When the government does get involved, it should weigh the interests of the passengers, the taxpayers and the companies’ employees, not just those of shareholders, Donaldson said. Any bailout creates the potential for "snowball protectionism," since the airlines were not the only business hurt by the attacks.
Why not bail out the car rental companies which lost enormous sums with the airport shutdown? Why not the airport hotels and restaurants? Why not the resorts and other tourism destinations? Why not the television networks that gave up hundreds of millions by running advertising-free coverage for days after the attacks?
While the free-market view is that winners and losers should be determined by the marketplace, many who are familiar with the airlines note they are not in a free market in the classic sense. Carriers are dependent on publicly-run airports and the allocation of a finite number of gates. It is not possible for an entrepreneur to create a supply of gates to compete with existing airports, and it would be extraordinarily risky for a start-up airline to buy aircraft, even at fire-sale prices in bankruptcy court, if it did not have gates. Because the barriers to entry are so high, there are only nine major U.S. carriers, though there are dozens of small ones.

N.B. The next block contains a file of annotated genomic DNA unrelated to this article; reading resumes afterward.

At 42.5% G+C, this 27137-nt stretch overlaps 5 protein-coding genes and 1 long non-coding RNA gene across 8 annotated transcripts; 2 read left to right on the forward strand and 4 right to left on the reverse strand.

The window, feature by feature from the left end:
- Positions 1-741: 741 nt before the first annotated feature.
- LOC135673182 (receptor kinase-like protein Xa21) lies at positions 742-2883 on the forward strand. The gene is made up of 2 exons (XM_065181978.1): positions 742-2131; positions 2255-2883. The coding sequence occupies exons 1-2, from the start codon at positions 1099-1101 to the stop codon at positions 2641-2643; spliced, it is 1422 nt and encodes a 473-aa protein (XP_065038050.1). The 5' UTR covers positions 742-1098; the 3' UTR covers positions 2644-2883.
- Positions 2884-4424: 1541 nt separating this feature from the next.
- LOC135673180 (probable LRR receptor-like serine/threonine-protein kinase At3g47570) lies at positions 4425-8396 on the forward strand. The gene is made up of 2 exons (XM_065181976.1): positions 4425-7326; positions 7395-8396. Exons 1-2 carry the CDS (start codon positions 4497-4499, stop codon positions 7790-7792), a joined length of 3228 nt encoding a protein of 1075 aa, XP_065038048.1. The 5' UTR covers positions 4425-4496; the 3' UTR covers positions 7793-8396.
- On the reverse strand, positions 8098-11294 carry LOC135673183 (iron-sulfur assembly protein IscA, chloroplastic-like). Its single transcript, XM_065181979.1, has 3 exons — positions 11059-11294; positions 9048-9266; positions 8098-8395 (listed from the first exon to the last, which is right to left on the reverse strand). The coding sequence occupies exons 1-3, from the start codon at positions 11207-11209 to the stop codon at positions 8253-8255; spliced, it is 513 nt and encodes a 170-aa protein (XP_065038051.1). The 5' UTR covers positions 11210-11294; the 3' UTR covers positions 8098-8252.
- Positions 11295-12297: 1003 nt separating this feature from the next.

Moreover, the government already interferes with the market in the name of the public interest, as in July, when it denied on anti-trust grounds the proposed takeover of U.S. Airways by United. And, of course, the government interfered in the free market by grounding the industry Sept. 11.
If a number of major carriers were to go under, it is not at all certain that new companies would buy their planes and hire their workers, preserving a competitive market, said Bruce Allen, professor of business and public policy at Wharton. "The concern is that it would be United and American that would buy the gates. Who could come in and buy the assets of a Delta or a Continental except for a big guy?" The public-interest issue is whether it would be good to have a virtual duopoly, he noted. Indeed, the Justice Department cited this concern in denying the United-U.S. Airways deal.
At most airports, added Bailey, dominant carriers have received long-term rights to gates in exchange for helping upgrade facilities. In a bankruptcy, gates would be a key asset the court would want to sell to the highest bidder. That would likely be a big, rich airline rather than a cash-strapped startup, she said.
Given the unusual circumstances of this case, a limited bailout may be wise, suggested Bailey, who hopes the free-market philosophy often expressed by Greenspan and O’Neill will keep the stabilization board from overdoing it. "But," she said, "it’s a little scary to me."